Tag Archives: docudrama

A Pirate’s Life; ‘Captain Phillips’ (2013).

12 Oct

Captain Phillips posterMe nerves! Having just recently recovered equilibrium after the tension-fest that was The Call, I’m called upon to review Captain Phillips and thereby jettison my anxiety levels to another extreme, and not for the right reasons. Why do I do this job?

One could also ask why Captain Phillips (aka Tom Hanks) does his job in this decidedly unpleasant, if absorbing film, which unfortunately forgoes artistic finesse for a gung ho, pro-USA mantra.

The good Captain is a seasoned sailor of the seven seas with a knack for clairvoyance. Following a gratuitous ‘he loves his wife’ opening scene, Captain P sets sail aboard a colossal, Kenya-bound freighter. As the ship approaches the Horn of Africa, a gang of Somali pirates swiftly seizes control before speeding off aboard a sealed submarine-like lifeboat, with Hanks on board. A biopic of the real-life Captain Richard Phillips, this movie draws inspiration from his terrifying 2009 ordeal.

Good docu-dramas aim to underpin what the audience already knows with some revelatory or hitherto unearthed information, as expertly demonstrated by 2013’s Academy Award-rumbling Zero Dark Thirty. Although Captain Phillips concerns itself with atomically smaller stakes (ZD-30 shook us with conspiracies and a likely apocalypse; this has an assortment of skinny men), what really sinks this ship is its unflinching dedication to two-dimensionality.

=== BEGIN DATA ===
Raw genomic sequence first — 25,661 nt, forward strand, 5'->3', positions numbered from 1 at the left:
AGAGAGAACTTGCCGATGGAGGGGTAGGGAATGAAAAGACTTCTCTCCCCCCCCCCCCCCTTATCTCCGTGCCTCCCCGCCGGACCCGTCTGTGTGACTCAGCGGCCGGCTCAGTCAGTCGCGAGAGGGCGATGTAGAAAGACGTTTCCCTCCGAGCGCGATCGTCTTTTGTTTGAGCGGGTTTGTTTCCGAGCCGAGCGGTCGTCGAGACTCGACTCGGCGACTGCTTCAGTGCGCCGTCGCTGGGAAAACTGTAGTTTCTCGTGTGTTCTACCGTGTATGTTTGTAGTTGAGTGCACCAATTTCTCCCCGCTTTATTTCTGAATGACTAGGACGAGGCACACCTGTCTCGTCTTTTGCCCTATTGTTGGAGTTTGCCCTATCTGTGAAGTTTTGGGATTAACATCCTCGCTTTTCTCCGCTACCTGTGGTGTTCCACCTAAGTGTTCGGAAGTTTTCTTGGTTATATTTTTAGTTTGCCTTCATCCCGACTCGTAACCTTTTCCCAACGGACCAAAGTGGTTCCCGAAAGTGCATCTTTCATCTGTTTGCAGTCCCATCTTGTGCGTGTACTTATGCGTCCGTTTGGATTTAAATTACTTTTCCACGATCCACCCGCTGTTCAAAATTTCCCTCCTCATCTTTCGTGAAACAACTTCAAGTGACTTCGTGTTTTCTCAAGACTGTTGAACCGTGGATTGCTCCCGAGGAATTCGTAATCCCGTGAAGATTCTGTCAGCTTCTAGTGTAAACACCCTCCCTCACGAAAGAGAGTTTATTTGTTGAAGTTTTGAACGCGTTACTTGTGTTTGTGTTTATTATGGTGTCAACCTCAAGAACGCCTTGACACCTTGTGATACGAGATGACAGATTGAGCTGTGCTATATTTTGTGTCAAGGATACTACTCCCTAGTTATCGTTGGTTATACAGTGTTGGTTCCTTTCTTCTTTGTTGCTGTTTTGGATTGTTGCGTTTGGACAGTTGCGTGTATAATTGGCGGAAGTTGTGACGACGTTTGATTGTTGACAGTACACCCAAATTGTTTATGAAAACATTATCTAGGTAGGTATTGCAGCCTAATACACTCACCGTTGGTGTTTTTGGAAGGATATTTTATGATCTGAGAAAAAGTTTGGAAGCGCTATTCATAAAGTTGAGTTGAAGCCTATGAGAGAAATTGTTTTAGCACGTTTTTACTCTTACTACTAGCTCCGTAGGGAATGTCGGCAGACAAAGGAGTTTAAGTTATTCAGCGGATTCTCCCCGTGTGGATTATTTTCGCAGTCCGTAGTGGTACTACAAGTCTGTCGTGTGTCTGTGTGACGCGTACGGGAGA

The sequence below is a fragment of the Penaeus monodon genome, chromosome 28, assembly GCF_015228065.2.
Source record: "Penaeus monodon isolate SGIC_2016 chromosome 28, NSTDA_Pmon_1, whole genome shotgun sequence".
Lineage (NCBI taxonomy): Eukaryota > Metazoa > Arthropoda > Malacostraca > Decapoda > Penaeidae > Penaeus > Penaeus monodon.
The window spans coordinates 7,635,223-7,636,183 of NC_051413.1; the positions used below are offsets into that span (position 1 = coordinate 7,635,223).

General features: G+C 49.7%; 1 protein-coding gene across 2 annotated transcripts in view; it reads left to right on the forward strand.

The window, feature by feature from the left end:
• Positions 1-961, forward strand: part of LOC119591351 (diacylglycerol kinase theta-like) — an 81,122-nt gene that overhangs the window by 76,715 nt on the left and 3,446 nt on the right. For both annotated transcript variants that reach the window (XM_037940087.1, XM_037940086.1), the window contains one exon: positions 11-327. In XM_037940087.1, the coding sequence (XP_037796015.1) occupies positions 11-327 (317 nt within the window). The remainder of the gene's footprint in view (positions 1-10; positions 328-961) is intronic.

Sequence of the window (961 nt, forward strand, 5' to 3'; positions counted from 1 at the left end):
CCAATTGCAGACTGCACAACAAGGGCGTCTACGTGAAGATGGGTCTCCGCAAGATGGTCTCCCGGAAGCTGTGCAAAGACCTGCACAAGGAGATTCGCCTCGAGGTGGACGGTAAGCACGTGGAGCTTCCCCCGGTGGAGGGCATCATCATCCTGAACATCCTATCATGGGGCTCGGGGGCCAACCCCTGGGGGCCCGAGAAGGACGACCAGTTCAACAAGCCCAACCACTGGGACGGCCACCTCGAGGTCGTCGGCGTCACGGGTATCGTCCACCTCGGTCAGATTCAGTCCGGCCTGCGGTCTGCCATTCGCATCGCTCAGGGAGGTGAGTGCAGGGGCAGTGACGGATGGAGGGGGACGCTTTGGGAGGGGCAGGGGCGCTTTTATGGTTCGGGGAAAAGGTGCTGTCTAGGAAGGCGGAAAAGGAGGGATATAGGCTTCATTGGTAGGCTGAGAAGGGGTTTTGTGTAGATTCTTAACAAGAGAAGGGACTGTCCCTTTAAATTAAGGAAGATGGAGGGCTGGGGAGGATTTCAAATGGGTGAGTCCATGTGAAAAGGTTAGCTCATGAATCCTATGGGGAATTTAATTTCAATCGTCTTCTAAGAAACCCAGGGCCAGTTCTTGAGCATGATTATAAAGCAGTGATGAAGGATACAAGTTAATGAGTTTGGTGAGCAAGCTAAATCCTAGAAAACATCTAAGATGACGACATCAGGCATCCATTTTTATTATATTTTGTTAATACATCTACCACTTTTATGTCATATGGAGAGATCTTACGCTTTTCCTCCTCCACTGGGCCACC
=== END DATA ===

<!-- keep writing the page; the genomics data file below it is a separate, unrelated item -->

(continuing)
At dubious loggerheads with the rationale that cargo ships are looted to combat impoverishment, or at least for some mix of socio-political reasons,Captain Phillips paints its pirates as mindless, greedy villains. While the boat’s crew and the Navy SEALS display robotic proficiency at their jobs, and the good Captain himself proves to be the sole benefactor of any characterisation whatsoever, the dead-eyed Somalis behave like hyperactive children on cocaine.

Muse (Barkhad Abdi), the commander of the invaders, is granted a few throwaway lines about the bullying nature of larger nations (who overfish in Somali waters) and his duty to local warlords (who pocket the bulk of the pirates’ plunder), but the rest of his screen-time is spent chewing khat leaves, barking orders and generally acting like a monster. The film submerges any humanising of Muse beneath swathes of inexplicable menace, making Hanks look positively saintly by turn.

Director Paul Greengrass is no blinkered defender of world superpowers – his Bloody Sunday is a thoroughly detailed yet impassioned examination of Britain’s negative legacy in Northern Ireland – but here his portrayal of the heroic white American hero’s immeasurable suffering at the hands of antagonistic African thugs comes off as crass. Sure, the movie sticks to the facts, but the choices Greengrass makes are just embarrassing.

On the surface, Captain Phillips succeeds in giving us two hours of stressfully claustrophobic tension, with the sort of melodramatic ‘old white guy in peril’ role that could guarantee Hanks another coveted Oscar. To deny the movie’s gripping nature would be doing it an injustice, but to label it as much more than star-spangled flag-waving would be an even graver affront to the complex truth that lies behind the growing problem of piracy on the African seas.

Simon says: bring some sea sickness tablets.

[Written for GCN]

‘Argo’ (2012) deserves its Oscar.

3 Dec